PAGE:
( Comparing Directories

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 Comparing Directories
    You can use `diff' to compare some or all of the files in two
 directory trees.  When both file name arguments to `diff' are
 directories, it compares each file that is contained in both
 directories, examining file names in alphabetical order as specified by
 the `LC_COLLATE' locale category.  Normally `diff' is silent about
 pairs of files that contain no differences, but if you use the `-s' or
 `--report-identical-files' option, it reports pairs of identical files.
 Normally `diff' reports subdirectories common to both directories
 without comparing subdirectories' files, but if you use the `-r' or
 `--recursive' option, it compares every corresponding pair of files in
 the directory trees, as many levels deep as they go.
    For file names that are in only one of the directories, `diff'
 normally does not show the contents of the file that exists; it reports
 only that the file exists in that directory and not in the other.  You
 can make `diff' act as though the file existed but was empty in the
 other directory, so that it outputs the entire contents of the file that
 actually exists.  (It is output as either an insertion or a deletion,
 depending on whether it is in the first or the second directory given.)
 To do this, use the `-N' or `--new-file' option.
    If the older directory contains one or more large files that are not
 in the newer directory, you can make the patch smaller by using the
 `--unidirectional-new-file' option instead of `-N'.  This option is
 like `-N' except that it only inserts the contents of files that appear
 in the second directory but not the first (that is, files that were
 added).  At the top of the patch, write instructions for the user
 applying the patch to remove the files that were deleted before
 applying the patch.   Making Patches, for more discussion of
 making patches for distribution.
    To ignore some files while comparing directories, use the `-x
 PATTERN' or `--exclude=PATTERN' option.  This option ignores any files
 or subdirectories whose base names match the shell pattern PATTERN.
 Unlike in the shell, a period at the start of the base of a file name
 matches a wildcard at the start of a pattern.  You should enclose
 PATTERN in quotes so that the shell does not expand it.  For example,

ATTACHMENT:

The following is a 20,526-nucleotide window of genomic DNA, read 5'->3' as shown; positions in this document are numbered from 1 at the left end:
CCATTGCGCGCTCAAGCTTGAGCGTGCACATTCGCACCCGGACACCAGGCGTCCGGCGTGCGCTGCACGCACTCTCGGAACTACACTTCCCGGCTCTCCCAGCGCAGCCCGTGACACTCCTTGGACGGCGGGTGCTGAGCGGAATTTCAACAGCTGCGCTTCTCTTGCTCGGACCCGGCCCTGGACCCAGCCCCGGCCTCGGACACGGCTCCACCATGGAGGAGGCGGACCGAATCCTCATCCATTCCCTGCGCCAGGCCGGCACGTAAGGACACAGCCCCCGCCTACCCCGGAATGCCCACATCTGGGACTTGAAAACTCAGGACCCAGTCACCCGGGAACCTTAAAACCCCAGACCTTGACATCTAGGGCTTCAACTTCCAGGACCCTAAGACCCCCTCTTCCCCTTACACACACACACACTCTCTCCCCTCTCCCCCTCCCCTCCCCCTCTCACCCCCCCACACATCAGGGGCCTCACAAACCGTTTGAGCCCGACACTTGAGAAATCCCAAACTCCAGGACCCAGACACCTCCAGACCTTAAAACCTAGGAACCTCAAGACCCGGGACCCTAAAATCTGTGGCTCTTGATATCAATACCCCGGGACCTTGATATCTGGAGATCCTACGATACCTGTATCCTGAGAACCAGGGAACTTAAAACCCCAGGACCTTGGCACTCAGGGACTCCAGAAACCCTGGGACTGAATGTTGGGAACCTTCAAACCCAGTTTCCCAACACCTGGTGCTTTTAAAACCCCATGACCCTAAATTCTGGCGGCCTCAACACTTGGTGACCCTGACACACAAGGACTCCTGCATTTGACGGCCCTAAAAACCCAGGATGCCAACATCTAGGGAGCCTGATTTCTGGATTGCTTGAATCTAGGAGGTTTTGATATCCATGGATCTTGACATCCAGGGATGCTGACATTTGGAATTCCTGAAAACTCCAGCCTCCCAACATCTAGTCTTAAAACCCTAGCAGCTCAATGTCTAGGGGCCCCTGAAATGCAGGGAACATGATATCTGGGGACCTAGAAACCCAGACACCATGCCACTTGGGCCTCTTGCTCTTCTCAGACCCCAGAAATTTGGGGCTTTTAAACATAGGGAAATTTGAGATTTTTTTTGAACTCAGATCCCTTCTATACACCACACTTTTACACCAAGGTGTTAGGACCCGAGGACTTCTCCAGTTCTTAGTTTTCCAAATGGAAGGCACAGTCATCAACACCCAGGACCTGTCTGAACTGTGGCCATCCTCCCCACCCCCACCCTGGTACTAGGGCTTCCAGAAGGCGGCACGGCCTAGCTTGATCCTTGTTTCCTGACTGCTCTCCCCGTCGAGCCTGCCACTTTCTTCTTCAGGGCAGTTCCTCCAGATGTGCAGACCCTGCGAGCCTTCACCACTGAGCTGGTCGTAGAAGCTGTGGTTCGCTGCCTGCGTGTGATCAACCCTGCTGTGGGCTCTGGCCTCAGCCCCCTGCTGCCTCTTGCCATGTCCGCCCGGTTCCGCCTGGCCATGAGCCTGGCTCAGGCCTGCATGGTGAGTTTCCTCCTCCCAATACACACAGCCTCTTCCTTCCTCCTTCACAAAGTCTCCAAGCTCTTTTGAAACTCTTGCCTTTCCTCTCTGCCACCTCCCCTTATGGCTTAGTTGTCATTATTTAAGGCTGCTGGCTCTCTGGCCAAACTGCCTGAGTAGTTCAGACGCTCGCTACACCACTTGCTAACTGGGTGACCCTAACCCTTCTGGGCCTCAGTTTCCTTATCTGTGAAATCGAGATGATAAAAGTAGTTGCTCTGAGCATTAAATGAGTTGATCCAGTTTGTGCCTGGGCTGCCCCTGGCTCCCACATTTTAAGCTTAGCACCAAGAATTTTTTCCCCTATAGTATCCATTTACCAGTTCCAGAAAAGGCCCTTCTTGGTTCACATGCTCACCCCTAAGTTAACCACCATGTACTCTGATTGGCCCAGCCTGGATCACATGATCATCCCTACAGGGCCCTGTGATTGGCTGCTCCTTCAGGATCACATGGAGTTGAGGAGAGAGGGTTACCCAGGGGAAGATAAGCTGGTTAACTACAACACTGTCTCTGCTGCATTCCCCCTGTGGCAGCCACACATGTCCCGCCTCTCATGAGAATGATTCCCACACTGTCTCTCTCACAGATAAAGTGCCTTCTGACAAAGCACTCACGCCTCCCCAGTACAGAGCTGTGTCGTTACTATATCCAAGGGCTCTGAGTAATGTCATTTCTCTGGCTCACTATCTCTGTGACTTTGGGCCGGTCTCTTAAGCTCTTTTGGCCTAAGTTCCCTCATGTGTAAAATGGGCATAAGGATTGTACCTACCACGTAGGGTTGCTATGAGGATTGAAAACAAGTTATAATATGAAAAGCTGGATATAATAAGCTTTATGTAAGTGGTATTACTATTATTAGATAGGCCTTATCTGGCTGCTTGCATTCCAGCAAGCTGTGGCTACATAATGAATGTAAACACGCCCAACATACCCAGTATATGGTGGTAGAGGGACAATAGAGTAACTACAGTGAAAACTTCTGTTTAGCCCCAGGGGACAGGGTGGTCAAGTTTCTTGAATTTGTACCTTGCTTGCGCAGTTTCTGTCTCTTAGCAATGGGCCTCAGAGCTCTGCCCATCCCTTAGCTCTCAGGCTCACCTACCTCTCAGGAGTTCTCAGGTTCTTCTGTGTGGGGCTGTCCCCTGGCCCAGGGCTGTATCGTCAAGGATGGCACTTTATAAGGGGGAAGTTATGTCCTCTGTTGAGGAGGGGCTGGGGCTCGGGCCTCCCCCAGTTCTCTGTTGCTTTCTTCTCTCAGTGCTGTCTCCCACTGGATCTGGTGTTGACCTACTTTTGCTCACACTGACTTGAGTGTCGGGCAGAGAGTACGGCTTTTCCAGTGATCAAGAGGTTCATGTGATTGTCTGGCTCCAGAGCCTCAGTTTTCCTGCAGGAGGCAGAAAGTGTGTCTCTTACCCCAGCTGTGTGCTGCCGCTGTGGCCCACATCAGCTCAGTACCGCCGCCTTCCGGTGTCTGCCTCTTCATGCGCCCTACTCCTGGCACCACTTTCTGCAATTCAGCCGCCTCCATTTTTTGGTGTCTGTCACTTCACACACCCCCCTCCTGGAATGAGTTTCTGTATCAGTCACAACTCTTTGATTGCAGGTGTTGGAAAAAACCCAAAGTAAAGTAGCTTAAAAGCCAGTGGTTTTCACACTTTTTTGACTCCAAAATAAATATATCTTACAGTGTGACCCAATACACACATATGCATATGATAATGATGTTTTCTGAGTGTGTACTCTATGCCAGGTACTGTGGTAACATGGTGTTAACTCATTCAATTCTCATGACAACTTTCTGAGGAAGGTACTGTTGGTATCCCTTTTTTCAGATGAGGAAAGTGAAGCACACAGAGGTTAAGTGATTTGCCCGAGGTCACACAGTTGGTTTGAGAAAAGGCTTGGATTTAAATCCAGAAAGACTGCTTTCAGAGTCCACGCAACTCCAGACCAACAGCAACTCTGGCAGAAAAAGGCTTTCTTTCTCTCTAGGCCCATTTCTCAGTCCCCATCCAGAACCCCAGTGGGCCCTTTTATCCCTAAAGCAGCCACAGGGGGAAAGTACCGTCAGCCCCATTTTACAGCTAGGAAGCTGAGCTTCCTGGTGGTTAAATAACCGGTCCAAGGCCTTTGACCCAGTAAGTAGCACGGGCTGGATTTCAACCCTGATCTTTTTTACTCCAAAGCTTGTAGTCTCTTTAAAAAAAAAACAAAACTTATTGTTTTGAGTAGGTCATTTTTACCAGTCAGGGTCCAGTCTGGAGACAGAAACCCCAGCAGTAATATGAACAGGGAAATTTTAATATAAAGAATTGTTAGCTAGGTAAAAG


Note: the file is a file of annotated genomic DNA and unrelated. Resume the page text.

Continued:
the option `-x '*.[ao]'' ignores any file whose name ends with `.a' or
    This option accumulates if you specify it more than once.  For
 example, using the options `-x 'RCS' -x '*,v'' ignores any file or
 subdirectory whose base name is `RCS' or ends with `,v'.
    If you need to give this option many times, you can instead put the
 patterns in a file, one pattern per line, and use the `-X FILE' or
 `--exclude-from=FILE' option.
    If you have been comparing two directories and stopped partway
 through, later you might want to continue where you left off.  You can
 do this by using the `-S FILE' or `--starting-file=FILE' option.  This
 compares only the file FILE and all alphabetically later files in the
 topmost directory level.
    If two directories differ only in that file names are lower case in
 one directory and upper case in the upper, `diff' normally reports many
 differences because it compares file names in a case sensitive way.
 With the `--ignore-file-name-case' option, `diff' ignores case
 differences in file names, so that for example the contents of the file
 `Tao' in one directory are compared to the contents of the file `TAO'
 in the other.  The `--no-ignore-file-name-case' option cancels the
 effect of the `--ignore-file-name-case' option, reverting to the default
    If an `-x PATTERN', `--exclude=PATTERN', `-X FILE', or
 `--exclude-from=FILE' option is specified while the
 `--ignore-file-name-case' option is in effect, case is ignored when
 excluding file names matching the specified patterns.
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